India's trade with Latin America has gone down in 2012 in comparison to 2011. This is the second time the trade went down in the last decade when it was steadily growing. The earlier decline was in 2009 at the height of global crisis. Trade with the top seven countries of the region declined 15% from 25.274bn dollars in 2011 to 21.302bn in 2012.
Fall in India's exports to the region was marginal. Exports to the top seven destinations of Latam were 11.169bn as against 11.267bn in 2011.
Imports from the region went down significantly. Imports from the top seven countries of the region decreased by 27% in 2012 ( 21.302bn) from 2011(25.274bn)
Argentina which had been the third largest destination ( corresponding to its position as the third largest market of the region) slipped down to sixth position with just 573 million dollars.
Exports to Colombia crossed the billion dollar mark for the first time with 1.042bn dollars. Colombia is number three for Indian exports after Brazil (5.043bn) and Mexico (2.698bn).
Peru was the fourth largest destination with 742 million dollars and Chile climbed to fifth rank with 658 million.
The highest increase in exports in 2012 was in the cases of Chile (64 %) and Peru (45%).
Ecuador overtook Venezuela as the seventh largest destination with 231 million dollars as against 182m for Venezuela.
Exports to Brasil and Venezuela went down in 2012. Exports to Brasil were 5.043bn in 2012 down from 6.080bn in 2011. Exports to Venezuela declined to 182m in 2012 from 196m in 2011. Exports to Argentina increased only marginally from 560m in 2011 to 573m in 2012.
Highlights of India's imports from Latin America in 2012:
Brazil remained as the top source of imports with 5.577bn dollars, up from 3.2bn in 2011. Crude oil and raw sugar were the major imports.
Imports from Venezuela declined to 3.989bn from 5.167bn in 2011. Crude oil was the main import.
Imports from Mexico increased to 2.833bn from 1.770bn in 2011. Crude oil was a significant part of the imports.
Imports from Chile (copper mostly) increased to 2.637bn from 1.780bn in 2011 while imports from Argentina (soy oil) went up marginally to 1.264bn from 1.210bn in 2011.
In terms of total trade, Brasil retained its position as India's largest trading partner with 10.620bn followed by Mexico, 5.531bn and Venezuela 4.171bn.
Exports to Argentina and Venezuela suffered from local restrictions, controls and policy uncertainties. These are the only two countries which have gone back to the bad old system of foreign exchange controls. Brazil has become slightly protectionist in trade and its GDP growth in 2012 was around just one percent.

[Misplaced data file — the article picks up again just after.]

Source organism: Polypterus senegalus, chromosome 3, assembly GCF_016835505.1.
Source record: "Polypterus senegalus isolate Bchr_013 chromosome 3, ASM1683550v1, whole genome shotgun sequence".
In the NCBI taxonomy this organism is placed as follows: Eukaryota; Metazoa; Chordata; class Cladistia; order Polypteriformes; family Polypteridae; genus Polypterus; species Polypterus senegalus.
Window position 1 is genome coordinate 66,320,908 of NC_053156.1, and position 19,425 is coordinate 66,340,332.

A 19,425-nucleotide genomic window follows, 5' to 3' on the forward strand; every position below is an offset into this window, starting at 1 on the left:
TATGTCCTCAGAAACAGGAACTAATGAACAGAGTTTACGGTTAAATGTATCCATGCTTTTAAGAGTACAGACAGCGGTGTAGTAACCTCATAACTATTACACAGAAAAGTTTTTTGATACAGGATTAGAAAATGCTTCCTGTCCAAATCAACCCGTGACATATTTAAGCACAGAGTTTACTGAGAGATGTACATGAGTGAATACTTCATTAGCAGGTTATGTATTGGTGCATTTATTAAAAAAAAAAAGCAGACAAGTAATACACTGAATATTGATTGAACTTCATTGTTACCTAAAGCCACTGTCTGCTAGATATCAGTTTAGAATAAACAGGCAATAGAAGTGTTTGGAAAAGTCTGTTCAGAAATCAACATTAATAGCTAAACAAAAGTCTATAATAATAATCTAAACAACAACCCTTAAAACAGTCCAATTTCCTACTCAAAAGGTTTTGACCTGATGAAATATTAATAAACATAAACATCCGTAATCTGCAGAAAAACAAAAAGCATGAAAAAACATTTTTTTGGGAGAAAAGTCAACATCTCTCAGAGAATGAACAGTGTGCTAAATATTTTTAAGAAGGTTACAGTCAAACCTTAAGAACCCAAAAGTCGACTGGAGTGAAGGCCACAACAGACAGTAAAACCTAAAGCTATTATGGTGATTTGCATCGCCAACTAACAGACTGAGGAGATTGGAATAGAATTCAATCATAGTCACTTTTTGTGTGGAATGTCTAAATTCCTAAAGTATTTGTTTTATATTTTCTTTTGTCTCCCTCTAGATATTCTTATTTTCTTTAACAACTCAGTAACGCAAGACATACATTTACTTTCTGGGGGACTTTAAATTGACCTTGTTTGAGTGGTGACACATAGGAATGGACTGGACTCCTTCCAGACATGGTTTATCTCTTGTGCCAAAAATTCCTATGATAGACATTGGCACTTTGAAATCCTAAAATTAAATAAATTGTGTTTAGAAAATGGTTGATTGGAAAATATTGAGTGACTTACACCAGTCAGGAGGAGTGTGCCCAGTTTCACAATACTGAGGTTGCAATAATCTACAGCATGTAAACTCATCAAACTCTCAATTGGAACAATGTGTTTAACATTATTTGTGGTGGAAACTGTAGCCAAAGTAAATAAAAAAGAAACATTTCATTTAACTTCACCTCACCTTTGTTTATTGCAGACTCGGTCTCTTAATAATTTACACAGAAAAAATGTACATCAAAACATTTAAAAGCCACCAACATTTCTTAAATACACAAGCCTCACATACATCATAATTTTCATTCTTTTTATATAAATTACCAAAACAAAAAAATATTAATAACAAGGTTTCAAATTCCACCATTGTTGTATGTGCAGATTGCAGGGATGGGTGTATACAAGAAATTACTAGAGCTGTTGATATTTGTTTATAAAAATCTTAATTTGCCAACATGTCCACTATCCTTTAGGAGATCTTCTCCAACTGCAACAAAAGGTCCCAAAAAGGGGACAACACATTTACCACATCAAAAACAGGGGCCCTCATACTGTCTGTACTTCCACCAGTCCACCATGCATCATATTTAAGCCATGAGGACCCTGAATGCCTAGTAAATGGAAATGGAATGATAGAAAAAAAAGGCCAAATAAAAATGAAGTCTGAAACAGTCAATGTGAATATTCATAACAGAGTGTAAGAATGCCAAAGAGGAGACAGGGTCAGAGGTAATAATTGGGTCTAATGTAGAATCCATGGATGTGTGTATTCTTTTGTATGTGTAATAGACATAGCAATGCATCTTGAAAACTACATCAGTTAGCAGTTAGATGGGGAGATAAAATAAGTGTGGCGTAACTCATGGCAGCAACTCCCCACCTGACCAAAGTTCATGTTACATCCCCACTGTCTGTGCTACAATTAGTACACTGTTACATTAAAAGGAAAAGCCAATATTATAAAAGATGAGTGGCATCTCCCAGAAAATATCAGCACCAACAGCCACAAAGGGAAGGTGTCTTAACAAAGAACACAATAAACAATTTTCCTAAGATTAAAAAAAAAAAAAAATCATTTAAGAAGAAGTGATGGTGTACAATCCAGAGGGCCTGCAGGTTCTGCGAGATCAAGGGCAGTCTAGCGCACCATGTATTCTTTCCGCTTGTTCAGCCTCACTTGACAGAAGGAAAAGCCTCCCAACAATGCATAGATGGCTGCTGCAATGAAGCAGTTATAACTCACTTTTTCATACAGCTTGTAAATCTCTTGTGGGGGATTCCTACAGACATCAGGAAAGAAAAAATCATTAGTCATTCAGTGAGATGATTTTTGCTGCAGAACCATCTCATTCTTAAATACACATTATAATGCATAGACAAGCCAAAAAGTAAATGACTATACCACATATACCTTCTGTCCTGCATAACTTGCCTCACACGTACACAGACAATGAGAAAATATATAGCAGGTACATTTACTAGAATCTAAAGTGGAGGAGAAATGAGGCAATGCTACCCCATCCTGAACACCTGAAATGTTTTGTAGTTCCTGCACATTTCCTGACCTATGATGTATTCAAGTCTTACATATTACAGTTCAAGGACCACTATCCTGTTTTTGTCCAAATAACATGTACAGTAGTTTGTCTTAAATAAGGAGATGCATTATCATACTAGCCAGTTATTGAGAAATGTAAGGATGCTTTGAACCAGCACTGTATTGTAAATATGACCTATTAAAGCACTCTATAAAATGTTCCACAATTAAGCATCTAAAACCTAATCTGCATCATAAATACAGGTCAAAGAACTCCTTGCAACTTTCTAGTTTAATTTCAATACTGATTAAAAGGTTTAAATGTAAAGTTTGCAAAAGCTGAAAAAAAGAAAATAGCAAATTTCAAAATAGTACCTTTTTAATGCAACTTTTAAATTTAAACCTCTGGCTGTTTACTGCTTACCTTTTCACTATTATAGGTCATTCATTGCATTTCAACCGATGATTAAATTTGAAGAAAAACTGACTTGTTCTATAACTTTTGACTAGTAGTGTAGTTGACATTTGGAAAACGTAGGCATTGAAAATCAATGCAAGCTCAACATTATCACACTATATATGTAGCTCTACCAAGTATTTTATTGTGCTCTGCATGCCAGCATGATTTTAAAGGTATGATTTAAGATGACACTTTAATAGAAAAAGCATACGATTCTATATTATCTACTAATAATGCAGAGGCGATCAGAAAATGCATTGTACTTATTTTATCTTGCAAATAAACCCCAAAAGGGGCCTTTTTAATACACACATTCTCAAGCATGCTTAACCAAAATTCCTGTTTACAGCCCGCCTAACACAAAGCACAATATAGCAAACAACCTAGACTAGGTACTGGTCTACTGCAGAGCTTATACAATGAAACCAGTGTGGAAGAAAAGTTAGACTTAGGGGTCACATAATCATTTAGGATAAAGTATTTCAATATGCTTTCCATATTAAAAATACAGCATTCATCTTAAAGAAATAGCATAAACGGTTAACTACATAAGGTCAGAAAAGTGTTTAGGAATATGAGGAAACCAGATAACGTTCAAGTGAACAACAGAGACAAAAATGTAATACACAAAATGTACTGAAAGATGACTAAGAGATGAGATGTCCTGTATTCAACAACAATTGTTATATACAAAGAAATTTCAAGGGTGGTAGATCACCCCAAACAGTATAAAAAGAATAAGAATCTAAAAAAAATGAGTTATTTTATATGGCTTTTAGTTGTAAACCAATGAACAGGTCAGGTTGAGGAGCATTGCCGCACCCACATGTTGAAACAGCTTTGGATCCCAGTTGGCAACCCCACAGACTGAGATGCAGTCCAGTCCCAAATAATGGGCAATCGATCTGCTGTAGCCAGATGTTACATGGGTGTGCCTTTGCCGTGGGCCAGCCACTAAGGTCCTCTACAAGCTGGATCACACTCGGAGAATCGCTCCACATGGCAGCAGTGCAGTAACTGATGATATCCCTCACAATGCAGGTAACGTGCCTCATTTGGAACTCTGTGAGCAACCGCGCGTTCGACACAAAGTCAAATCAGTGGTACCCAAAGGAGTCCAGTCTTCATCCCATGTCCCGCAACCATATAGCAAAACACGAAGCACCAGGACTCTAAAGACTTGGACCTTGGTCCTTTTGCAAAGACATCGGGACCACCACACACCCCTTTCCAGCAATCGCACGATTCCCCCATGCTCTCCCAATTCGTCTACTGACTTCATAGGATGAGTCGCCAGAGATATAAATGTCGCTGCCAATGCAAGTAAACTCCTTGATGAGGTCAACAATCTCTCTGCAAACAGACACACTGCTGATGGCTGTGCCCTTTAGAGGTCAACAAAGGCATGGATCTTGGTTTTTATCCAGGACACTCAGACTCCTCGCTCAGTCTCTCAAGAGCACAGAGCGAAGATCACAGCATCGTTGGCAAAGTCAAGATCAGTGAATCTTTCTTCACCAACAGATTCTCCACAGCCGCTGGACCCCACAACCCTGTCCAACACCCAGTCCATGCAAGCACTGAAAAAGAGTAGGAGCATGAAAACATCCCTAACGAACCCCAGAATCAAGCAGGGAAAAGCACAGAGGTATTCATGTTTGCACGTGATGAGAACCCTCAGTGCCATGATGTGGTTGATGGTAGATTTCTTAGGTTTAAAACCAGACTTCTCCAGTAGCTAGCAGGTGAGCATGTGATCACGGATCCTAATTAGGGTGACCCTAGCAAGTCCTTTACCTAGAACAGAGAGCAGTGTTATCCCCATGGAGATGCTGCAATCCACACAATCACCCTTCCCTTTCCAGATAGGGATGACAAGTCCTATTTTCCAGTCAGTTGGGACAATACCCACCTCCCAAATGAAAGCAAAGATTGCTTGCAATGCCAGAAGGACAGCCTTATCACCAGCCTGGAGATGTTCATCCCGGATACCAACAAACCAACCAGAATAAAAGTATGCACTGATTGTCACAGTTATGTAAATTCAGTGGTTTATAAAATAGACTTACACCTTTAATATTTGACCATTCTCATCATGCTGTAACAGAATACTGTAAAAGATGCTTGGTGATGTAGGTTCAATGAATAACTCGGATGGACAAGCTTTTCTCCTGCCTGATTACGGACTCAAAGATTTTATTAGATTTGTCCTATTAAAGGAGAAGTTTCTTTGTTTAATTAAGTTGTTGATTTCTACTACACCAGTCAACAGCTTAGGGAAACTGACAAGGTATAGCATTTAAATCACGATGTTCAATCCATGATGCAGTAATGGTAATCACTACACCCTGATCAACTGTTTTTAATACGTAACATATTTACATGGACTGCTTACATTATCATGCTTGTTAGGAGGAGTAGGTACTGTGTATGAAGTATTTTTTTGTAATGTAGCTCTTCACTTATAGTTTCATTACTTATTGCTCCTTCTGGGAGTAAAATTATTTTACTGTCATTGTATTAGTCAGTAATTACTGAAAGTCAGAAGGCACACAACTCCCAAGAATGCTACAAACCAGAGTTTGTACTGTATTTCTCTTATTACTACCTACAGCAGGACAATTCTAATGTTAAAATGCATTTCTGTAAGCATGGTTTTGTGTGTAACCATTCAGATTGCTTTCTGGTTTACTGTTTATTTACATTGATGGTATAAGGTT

In contrast, Mexico, Colombia, Chile and Peru (these four have joined together and formed Pacific Alliance recently) follow open foreign trade policies. Their macroeconomic policies are more stable, predictable and pro-business.
Peru is the latest rising star in growth and investment. Colombia's prospects are brightening with their control over the guerrilla and drug cartels and pursuit of pragmatic policies. Mexico has become more optimistic and confident after having regained its manufacturing and exports growth. The new young and dynamic President Enrique Peña Nieto has raised the expectations even more. Chile has, of course, remained as the most stable and best managed economy of the region.
What about Central America?
Foreign trade data of 2012 for some Central American countries are not available yet. India's trade with this sub region has been growing steadily in recent years.
Of course, India needs to analyse the reasons for the unexpected fall in exports to Latin America in 2012. The region had, after all, shown GDP growth of 3.1 % in 2012 unlike Europe, US and Japan which had been grappling with recession, weak growth and lots of other problems.
Latin America is projected to grow by 3.8% in 2013 and is set on the course of sustaining the growth in the years to come. Indian business needs to intensify its focus and take advantage of the opportunities in this promising region of growth and prosperity. The business from the New Latin America and the New India are discovering new synergies and complementarities as they interact more and more with each other.
By R. Viswanathan - is a Senior Latin American Studies Fellow and the former Ambassador of India to Argentina, Uruguay and Paraguay (2007-12), Venezuela (2000-03) and the first Consul General in Sao Paulo (1996-2000).